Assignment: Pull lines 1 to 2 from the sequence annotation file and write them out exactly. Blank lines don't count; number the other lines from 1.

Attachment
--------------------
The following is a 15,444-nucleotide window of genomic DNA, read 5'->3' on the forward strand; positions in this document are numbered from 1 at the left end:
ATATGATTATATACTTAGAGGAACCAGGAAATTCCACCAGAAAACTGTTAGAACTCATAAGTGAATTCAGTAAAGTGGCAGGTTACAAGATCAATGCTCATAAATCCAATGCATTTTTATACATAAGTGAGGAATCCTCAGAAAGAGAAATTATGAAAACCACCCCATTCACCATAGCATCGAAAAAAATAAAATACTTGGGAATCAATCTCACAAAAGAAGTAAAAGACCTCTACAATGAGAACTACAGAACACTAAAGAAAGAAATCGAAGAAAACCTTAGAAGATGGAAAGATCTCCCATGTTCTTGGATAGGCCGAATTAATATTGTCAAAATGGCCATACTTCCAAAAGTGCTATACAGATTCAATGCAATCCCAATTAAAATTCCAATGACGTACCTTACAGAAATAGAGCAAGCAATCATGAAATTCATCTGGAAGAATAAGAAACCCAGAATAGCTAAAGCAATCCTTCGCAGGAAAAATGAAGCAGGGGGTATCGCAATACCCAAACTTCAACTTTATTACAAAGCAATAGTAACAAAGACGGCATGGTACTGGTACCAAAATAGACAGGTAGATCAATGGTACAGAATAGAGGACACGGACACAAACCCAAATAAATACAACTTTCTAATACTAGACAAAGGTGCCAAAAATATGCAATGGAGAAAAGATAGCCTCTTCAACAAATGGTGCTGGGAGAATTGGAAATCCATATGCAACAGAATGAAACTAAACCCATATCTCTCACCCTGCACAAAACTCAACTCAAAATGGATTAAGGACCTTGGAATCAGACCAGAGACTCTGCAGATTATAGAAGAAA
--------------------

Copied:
The following is a 15,444-nucleotide window of genomic DNA, read 5'->3' on the forward strand; positions in this document are numbered from 1 at the left end:
ATATGATTATATACTTAGAGGAACCAGGAAATTCCACCAGAAAACTGTTAGAACTCATAAGTGAATTCAGTAAAGTGGCAGGTTACAAGATCAATGCTCATAAATCCAATGCATTTTTATACATAAGTGAGGAATCCTCAGAAAGAGAAATTATGAAAACCACCCCATTCACCATAGCATCGAAAAAAATAAAATACTTGGGAATCAATCTCACAAAAGAAGTAAAAGACCTCTACAATGAGAACTACAGAACACTAAAGAAAGAAATCGAAGAAAACCTTAGAAGATGGAAAGATCTCCCATGTTCTTGGATAGGCCGAATTAATATTGTCAAAATGGCCATACTTCCAAAAGTGCTATACAGATTCAATGCAATCCCAATTAAAATTCCAATGACGTACCTTACAGAAATAGAGCAAGCAATCATGAAATTCATCTGGAAGAATAAGAAACCCAGAATAGCTAAAGCAATCCTTCGCAGGAAAAATGAAGCAGGGGGTATCGCAATACCCAAACTTCAACTTTATTACAAAGCAATAGTAACAAAGACGGCATGGTACTGGTACCAAAATAGACAGGTAGATCAATGGTACAGAATAGAGGACACGGACACAAACCCAAATAAATACAACTTTCTAATACTAGACAAAGGTGCCAAAAATATGCAATGGAGAAAAGATAGCCTCTTCAACAAATGGTGCTGGGAGAATTGGAAATCCATATGCAACAGAATGAAACTAAACCCATATCTCTCACCCTGCACAAAACTCAACTCAAAATGGATTAAGGACCTTGGAATCAGACCAGAGACTCTGCAGATTATAGAAGAAA